Snuggled in a remote valley in the middle of the Yorkshire Wolds, is the beautiful abandoned medieval village of Wharram Percy.
WHAT IS IT?
Wharram Percy is one of the largest and best-preserved of Britain’s 3,000 or so known deserted medieval villages. The village was continuously occupied for six centuries before it was abandoned soon after 1500.
Now, however, Wharram Percy is one of the most picturesque places you could pick to have a picnic!
WHERE IS IT?
If you’re arriving by car the address and postcode is:
Centenary Way, Wharram-le-Street, Malton, North Yorkshire, YO17 9TD
If you’re using public transport for your visit:
- Bus: 190
There is a car park at the top and some country lane parking available before you start the descent to Wharram Percy.
Dogs: Dogs on leads are welcomed and there is a poo bin in the car park at the top of the path down to Wharram Percy.
Prams: Due to the uneveness of the path, steps and numerous “kissing gates” to get down to Wharram Percy, I would advise you take a baby in sling or carrier instead if you can.
Also note that this route requires you to walk through a cattle field.
Once you’ve made it to this sign from the car park (about three quarters of a mile down hill) then you’ll see the gate into Wharram Percy itself.
Here there is a short treelined walk to the village buildings which remain. It’s perfect for listening out for birdsong and crickets!
Ahead you’ll spot the Farmhouse and yard. You can enter the grounds for a wander around the outside.
English Heritage have kindly provided information points for each feature that make great talking points for children.
From here you can explore the ruins of the village and roam at your own pace.
WHAT IS THERE TO DO?
As well as the farmhouse, there is a ruined medieval church to explore.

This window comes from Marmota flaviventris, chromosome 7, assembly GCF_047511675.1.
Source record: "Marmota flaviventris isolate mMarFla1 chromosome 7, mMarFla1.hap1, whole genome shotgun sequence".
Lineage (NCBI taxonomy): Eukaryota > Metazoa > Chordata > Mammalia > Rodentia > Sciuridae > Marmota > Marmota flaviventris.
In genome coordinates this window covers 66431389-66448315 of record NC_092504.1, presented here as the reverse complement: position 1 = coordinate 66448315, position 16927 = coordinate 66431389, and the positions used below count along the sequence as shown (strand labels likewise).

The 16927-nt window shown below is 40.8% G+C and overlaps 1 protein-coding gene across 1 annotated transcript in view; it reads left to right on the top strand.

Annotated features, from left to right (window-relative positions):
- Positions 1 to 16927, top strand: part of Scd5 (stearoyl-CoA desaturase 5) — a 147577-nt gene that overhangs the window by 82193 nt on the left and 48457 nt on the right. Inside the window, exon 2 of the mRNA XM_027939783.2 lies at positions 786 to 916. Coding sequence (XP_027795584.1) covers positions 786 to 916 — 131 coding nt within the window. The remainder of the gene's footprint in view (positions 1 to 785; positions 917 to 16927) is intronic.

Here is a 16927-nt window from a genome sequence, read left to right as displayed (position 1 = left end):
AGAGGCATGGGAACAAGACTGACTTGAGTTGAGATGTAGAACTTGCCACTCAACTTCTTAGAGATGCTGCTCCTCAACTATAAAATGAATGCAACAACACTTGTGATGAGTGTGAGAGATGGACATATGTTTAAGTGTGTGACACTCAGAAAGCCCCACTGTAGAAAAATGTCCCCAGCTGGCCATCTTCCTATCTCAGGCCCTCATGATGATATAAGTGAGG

Make sure you take your camera to make use of the stunning church window frames for your children to pose in!
The church doesn’t have a roof and loose walling so make sure you keep your eye out for any falling debris especially after bad weather.
The boys loved pretending to be ghosts running around the church and peeking through windows and trying to scare each other!
And a trip to Wharram Percy HAS to include a little paddle too!
This fishpond has a paddle perfect edge but then does have a bit of a drop to a deeper depth, so be on guard with little ones.
Take a walk around the fish pond across the wooden bridge for a lovely view back onto the church and spend time playing pooh sticks.
Taking rubbings in the churchyard, play ball around the fishpond or take advantage of the valley’s breeze and bring a kite to enjoy in the wind. There’s loads of things you could do depending on how long you have to spend at Wharram Percy.
I found Wharram Percy to be really relaxing and spacious so perfect for during lockdown, even though there were other families there too.
WHAT ABOUT TOILETS?
There’s a toilet at the picnic area on the junction of the B1248 and B1251.
Alternatively, there are two public toilets in Norton-on-Derwent. One is in the Market Place and the other in Wentworth Street.
However, there are plenty of bushes to bob behind in Wharram Percy itself!
WHERE CAN I EAT?
I recommend picking a tree to sit beneath and enjoy a picnic. Remember to take all your litter home though as there aren’t any bins in the village itself.
Then after your visit, pop to the fish and chip shop in WetWang for a tasty supper and sit on the bench by the fishpond there to enjoy.
Deep Blue, Main Street, Wetwang, Driffield YO25 9XJ